My partner and I were driving home from Burlington the other day when she started to muse about the signs alongside the road, signs put up by the state. There’s the usual here-comes-your-exit signs. There’s the solar-lighted LED signs telling us there’s road construction ahead; expect little to no delay. And then there are the warning signs, used to alert drivers about tricky conditions.
Vermont seems especially fond of two of them: HIGH WIND AREA warns one. The other cautions that BRIDGE ICES BEFORE ROAD. (The moose alert sign is also a biggie.)
It was that one about icing that caught our attention. What, we wondered, is the difference between icing and frosting? Can you ice a cake? Can you frost a Danish pastry? Yes, you can, but, etymologically speaking (and perhaps gastronomically speaking), you won’t like the results.
To many cooks, icing and frosting are one and the same. But strictly speaking, which I am wont to do, frosting is the fluffy buttery stuff slathered on the outside of a cake; icing is the thin sugar liquid used on pastries and whatnot. Icing is so called because the grains of sugar in it resemble ice particles.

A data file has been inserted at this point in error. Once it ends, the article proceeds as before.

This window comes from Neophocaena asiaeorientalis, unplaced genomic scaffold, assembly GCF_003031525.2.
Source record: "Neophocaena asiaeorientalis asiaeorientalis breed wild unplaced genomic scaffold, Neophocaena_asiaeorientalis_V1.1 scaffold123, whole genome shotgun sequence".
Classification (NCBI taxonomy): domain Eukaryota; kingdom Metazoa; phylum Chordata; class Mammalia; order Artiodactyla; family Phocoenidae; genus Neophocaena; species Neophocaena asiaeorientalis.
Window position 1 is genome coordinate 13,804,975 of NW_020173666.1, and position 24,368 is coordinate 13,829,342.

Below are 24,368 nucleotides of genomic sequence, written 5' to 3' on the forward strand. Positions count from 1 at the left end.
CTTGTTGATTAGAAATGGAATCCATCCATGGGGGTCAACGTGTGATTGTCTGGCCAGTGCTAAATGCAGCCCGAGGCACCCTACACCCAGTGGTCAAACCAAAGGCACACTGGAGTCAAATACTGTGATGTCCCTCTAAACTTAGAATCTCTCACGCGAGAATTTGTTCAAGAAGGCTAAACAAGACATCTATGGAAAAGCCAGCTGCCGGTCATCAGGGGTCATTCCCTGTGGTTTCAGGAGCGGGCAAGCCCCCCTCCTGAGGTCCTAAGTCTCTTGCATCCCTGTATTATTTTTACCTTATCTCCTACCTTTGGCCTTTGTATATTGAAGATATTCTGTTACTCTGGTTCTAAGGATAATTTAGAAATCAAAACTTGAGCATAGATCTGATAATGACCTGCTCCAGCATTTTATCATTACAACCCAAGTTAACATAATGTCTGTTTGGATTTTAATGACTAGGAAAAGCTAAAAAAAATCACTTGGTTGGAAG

It’s also called icing because the thin liquid was poured on top of a cake and then put in the oven to melt and harden, so it looked like ice. This dates to the 1600s. The word frosting didn’t appear until about 1750, and seems to be an Americanism.
We have Queen Victoria to thank for the white wedding cakes we see today. She is credited with “inventing” it. The multi-tiered cake drenched in sugar icing was indicative of the quality of the sugar and therefore the wealth of the party-throwers.
Some bakers get extra fancy and use something called fondant. This is icing that has been souped up with glycerin and glucose, resulting in a sheet of icing that can be molded over cakes.
In our travels from Burlington, we didn’t see any icing, neither sugar nor snow, but we did see acres of trees in fine frostings of green. The hillsides looked like mounds of green cupcakes. I wanted to drive over and take a big bite.